We asserted in last weekend's commentary that the Bank of Japan's decision to expand its bank-loan program by 10 trillion Yen (US$116 billion) to 30 trillion Yen was a disappointment to FOREX traders, as it is merely a “drop in the bucket” given the vast size of the FOREX market. The Yen initially declined last Monday but quickly rebounded. Again, we doubt Japanese policy makers are bold enough to do anything that would have a significant impact on global liquidity levels, despite ongoing political pressure on the Bank of Japan to be more aggressive.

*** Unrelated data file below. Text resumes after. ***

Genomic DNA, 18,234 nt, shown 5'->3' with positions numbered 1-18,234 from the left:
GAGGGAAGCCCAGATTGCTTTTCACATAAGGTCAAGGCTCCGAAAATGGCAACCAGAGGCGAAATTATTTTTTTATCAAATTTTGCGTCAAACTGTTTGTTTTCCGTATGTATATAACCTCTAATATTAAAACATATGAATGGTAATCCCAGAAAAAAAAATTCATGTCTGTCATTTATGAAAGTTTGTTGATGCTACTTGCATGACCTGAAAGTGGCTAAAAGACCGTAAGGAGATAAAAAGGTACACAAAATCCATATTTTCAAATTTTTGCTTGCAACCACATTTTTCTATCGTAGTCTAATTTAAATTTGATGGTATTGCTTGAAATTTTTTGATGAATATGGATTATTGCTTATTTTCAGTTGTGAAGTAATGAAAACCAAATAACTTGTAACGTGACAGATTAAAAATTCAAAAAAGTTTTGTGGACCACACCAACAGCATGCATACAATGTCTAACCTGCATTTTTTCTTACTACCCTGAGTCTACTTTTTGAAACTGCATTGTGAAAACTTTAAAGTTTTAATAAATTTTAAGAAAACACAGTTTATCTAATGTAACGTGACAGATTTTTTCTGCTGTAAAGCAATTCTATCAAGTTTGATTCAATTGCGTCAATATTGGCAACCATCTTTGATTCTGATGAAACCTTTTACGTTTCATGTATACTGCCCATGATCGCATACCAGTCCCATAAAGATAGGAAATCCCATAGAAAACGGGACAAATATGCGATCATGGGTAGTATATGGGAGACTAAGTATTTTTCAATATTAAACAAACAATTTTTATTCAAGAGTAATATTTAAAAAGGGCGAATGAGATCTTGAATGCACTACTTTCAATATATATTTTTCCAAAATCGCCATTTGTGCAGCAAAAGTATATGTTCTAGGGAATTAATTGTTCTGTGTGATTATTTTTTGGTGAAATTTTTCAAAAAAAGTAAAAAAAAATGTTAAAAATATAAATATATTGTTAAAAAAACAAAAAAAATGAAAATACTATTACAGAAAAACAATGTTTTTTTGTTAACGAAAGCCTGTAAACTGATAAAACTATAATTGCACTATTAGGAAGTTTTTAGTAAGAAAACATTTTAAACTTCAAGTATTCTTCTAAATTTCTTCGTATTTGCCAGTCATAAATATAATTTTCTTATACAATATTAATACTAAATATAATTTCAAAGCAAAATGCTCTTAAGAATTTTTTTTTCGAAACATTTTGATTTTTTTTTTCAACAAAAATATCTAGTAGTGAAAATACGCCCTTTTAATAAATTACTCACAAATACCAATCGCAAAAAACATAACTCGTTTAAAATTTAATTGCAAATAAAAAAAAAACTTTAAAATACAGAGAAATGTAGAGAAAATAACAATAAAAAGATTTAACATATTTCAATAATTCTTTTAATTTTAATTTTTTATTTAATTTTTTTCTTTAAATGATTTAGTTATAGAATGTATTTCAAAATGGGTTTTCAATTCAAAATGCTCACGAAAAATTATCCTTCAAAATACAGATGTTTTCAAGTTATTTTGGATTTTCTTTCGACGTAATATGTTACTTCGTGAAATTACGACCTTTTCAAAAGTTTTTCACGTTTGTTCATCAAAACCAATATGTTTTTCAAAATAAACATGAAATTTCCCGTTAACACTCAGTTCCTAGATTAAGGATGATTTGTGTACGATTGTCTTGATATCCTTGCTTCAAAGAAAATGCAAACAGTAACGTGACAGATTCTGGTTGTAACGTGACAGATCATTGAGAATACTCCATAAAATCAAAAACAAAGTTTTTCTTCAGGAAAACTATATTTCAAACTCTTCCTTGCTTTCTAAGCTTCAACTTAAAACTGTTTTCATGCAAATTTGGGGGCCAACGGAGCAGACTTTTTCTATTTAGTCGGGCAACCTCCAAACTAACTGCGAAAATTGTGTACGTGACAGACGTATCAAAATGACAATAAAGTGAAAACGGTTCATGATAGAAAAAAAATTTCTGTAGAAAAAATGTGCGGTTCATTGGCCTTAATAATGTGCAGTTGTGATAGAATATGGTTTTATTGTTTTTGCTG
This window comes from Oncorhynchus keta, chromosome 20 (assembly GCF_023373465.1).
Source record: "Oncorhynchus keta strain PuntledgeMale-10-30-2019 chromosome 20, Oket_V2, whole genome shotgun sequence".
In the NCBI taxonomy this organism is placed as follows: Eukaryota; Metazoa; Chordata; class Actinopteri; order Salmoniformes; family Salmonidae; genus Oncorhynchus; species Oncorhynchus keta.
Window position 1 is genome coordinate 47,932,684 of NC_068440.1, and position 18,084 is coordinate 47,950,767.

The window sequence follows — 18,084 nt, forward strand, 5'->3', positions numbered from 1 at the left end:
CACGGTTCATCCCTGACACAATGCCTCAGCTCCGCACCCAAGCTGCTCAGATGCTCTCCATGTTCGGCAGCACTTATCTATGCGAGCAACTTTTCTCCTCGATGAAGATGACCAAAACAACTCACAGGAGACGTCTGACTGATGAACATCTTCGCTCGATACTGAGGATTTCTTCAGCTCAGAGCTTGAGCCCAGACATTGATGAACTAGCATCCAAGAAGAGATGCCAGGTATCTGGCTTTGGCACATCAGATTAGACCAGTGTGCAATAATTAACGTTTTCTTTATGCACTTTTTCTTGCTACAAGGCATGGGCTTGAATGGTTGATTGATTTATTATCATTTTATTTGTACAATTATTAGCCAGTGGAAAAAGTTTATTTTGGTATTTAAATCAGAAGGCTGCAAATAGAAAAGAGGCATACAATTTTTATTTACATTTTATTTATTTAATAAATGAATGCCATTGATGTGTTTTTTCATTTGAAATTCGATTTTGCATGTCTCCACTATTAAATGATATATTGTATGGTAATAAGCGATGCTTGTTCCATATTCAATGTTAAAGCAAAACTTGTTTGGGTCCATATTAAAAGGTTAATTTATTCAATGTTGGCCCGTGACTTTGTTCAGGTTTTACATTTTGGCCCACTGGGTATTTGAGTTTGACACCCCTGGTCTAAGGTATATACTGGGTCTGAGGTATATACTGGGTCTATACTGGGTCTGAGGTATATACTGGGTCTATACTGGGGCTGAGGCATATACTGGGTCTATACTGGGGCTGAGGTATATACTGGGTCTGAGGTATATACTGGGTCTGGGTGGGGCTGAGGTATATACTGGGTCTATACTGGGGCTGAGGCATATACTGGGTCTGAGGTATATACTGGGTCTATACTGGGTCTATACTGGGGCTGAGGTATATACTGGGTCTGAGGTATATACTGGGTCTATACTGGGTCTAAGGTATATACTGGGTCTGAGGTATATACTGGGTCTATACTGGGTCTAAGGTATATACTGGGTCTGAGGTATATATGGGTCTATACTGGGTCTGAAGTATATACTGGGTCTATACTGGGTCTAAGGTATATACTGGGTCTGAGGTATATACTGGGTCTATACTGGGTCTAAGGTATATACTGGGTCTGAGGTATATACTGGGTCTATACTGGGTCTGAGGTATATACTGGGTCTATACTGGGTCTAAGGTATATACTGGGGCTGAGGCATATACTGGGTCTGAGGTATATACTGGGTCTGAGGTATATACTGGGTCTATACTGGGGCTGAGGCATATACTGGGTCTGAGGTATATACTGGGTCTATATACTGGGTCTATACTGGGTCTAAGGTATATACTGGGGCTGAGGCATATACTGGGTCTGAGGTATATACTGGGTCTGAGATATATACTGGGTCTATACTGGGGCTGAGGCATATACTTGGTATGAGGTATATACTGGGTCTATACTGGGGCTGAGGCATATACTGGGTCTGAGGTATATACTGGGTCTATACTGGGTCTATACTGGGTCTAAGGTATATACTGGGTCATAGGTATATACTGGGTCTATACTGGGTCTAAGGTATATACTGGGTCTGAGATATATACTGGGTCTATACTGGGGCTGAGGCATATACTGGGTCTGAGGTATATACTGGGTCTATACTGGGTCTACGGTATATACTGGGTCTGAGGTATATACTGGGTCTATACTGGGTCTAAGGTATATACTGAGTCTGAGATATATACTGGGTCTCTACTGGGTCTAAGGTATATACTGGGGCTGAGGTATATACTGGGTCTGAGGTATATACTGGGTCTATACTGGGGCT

According to the Bank Credit Analyst, the Bank of Japan would need to expand its bank-loan program or purchase assets totaling 33 trillion Yen (US$389 billion) in order to match a US$1 trillion asset purchase by the Federal Reserve, relative to the size of its economy. I highly doubt Japanese policy makers are bold enough to implement such a program. However, this is probably the minimum amount needed in order for the Bank of Japan to have a chance at lowering the value of the Yen—not to mention a chance of having an impact on global liquidity levels! The Bank Credit Analyst claims that the market expects the Fed to purchase an additional US$1 trillion of assets over time. I agree, but I also expect that the Fed would start “small” by announcing a package in the $250 billion to $500 billion range at its next meeting on September 21st. Nonetheless, there is nothing the Bank of Japan can do to stem the rise of the Yen at this point, given the sheer size of the Fed's easing policy, the lack of coordination among the world's central banks (at least in terms of the Yen intervention issue), and the lack of global political support for a lower Yen.